My most challenging project to date was developing an assay to quantify an ~2000 Dalton beta-cyclodextrin by LC–MS/MS. This project was particularly challenging because the molecule contained many more carbon and nitrogen atoms than a typical small molecule drug and thus possessed a more complicated isotopic profile. The molecule was also large enough to possess several sites where ionization could take place, leading to the formation of single, double, triple, and quadruple charged ions. Additionally, the molecule contained numerous sites for the inclusion of “R” groups. These “R” groups were either a hydrogen atom or a string of atoms containing carbon, nitrogen, and sulfur. A molecule contained, on average, about seven of these strings of atoms in place of a hydorgen atom. The project aimed to quantify all of these structures as a single drug. The problem was solved by using high resolution LC–MS in order to better understand how the individual structures ionized and chromatographed. Once this was completed and the molecule better understood, a single LC–MS/MS method was developed and validated.
Where do you see your career in bioanalysis taking you?
So far, I’ve been fortunate to receive many opportunities to learn and exchange ideas and methodologies with professionals from a variety of backgrounds. These professionals include individuals from academia, the CRO space, pharmaceutical companies, robotics engineers, and equipment vendors. I hope to be able to continue these dialogs and remain aware of fresh, differing perspectives on the ever-changing problems we’re trying to solve as an industry in the ever-changing environment in which we work. I hope to continue to be able to unify new techniques, new tools, and new approaches to overcome some of these challenges and to support the streamlined development of pharmaceutical products for years to come.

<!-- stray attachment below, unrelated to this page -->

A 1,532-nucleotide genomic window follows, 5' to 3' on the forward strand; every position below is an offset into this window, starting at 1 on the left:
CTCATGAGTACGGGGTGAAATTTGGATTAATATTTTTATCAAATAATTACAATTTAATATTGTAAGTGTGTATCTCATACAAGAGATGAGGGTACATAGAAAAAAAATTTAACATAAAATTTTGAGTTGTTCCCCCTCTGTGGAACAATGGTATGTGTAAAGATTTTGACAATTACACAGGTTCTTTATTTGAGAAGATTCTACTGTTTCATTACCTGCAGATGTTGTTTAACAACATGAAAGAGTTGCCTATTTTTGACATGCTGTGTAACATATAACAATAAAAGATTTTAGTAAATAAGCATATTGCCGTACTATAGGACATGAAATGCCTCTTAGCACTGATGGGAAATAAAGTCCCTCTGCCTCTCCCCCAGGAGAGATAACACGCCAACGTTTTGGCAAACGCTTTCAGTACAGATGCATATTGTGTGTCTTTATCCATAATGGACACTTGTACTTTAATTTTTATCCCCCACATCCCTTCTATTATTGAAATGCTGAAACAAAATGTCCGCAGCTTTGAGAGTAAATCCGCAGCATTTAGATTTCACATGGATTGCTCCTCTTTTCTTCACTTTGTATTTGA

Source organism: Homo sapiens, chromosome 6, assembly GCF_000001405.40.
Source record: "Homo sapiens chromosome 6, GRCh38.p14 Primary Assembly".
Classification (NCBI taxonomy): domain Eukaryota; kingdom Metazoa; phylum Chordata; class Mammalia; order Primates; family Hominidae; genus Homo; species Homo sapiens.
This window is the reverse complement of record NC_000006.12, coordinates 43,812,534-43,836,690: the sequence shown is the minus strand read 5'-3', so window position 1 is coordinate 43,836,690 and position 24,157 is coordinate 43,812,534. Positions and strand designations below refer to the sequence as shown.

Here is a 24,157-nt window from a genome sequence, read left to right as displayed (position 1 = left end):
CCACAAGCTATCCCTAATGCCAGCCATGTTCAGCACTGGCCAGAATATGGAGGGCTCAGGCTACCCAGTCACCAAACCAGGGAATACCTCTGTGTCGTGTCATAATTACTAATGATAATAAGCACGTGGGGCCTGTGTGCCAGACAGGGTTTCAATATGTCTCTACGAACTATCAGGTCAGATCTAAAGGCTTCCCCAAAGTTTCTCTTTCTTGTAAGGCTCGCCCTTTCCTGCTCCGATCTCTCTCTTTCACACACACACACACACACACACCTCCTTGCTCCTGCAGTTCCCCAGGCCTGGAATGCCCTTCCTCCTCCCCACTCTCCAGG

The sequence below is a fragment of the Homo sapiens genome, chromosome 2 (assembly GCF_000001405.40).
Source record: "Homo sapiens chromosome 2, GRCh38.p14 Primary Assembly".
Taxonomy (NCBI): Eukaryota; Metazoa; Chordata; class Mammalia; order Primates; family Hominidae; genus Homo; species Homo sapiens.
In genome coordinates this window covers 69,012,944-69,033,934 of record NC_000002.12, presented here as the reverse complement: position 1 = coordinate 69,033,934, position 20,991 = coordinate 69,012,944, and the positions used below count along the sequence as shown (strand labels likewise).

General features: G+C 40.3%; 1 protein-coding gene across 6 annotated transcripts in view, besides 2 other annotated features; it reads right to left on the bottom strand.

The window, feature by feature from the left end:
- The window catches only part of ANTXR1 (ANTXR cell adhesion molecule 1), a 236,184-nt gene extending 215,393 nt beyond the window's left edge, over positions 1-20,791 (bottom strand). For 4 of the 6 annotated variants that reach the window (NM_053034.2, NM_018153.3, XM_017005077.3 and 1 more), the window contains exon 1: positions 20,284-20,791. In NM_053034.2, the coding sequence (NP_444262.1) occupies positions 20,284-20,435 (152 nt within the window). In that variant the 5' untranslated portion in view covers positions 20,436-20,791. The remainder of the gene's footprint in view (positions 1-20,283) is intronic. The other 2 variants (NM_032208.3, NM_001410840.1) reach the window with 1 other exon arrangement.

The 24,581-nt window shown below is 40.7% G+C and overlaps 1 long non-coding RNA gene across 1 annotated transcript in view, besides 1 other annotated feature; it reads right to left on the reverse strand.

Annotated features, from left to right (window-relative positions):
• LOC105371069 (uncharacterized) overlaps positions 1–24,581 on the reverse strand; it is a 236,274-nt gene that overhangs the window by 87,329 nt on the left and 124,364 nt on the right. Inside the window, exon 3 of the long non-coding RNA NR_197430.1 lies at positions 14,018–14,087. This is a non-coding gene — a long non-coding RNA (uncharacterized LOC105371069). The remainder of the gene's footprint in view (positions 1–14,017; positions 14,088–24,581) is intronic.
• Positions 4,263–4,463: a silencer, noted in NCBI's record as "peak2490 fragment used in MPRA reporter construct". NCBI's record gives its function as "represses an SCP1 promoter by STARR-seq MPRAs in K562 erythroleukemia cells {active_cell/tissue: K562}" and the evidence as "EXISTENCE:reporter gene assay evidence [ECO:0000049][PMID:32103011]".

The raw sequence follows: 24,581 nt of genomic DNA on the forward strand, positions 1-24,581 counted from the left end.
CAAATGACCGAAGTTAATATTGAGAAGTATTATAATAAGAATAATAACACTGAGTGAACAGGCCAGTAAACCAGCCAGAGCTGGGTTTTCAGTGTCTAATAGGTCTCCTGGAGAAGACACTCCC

How do you envisage the field of bioanalysis evolving in the future?
As bioanalysis evolves, we are able to deliver more detailed information with less sample volume. Better assays, robotics systems, and instrumentation are constantly being developed, allowing us to very accurately quantify lower and lower LLOQs with less sample volume. To me, this means that we’ll be able to use bioanalysis to support projects that were previously restricted by sample volume consideration or instrumental limitations. I believe that some of these evolutions have already begun. I can imagine scientists designing assays to obtain an entire PK curve from a single animal, thereby reducing the number of animals that need to be sacrificed for research purposes while enhancing the data. I can see microsampling techniques supporting pediatric patient population studies where it is particularly advantageous to limit the amount of blood removed from any one child. Finally, as the cost and time to maintain and run sensitive instrumentation is reduced, I can see bioanalysis used in clinical applications where the identification and quantification of biomarkers can provide valuable data on the efficacy of therapeutics to individual patients.
Please list 5 of your recent publications, and select one that best highlights your career to date in the field of Bioanalysis.
1. Glowacki A, Lewis J, Carleton K, Williard C. Thinking forward: adapting emerging technologies to drive rapid throughput ass spectrometry assays.
2. A molecular dynamic study of the effect of a glycine to serine point mutation on the structure of collagen-like model peptides containing a reputed stable region of collagen II. American Chemical Society Award.
3. Comparison of end restraints for the molecular dynamic study of model collagen II-like peptides in explicit water at 310K.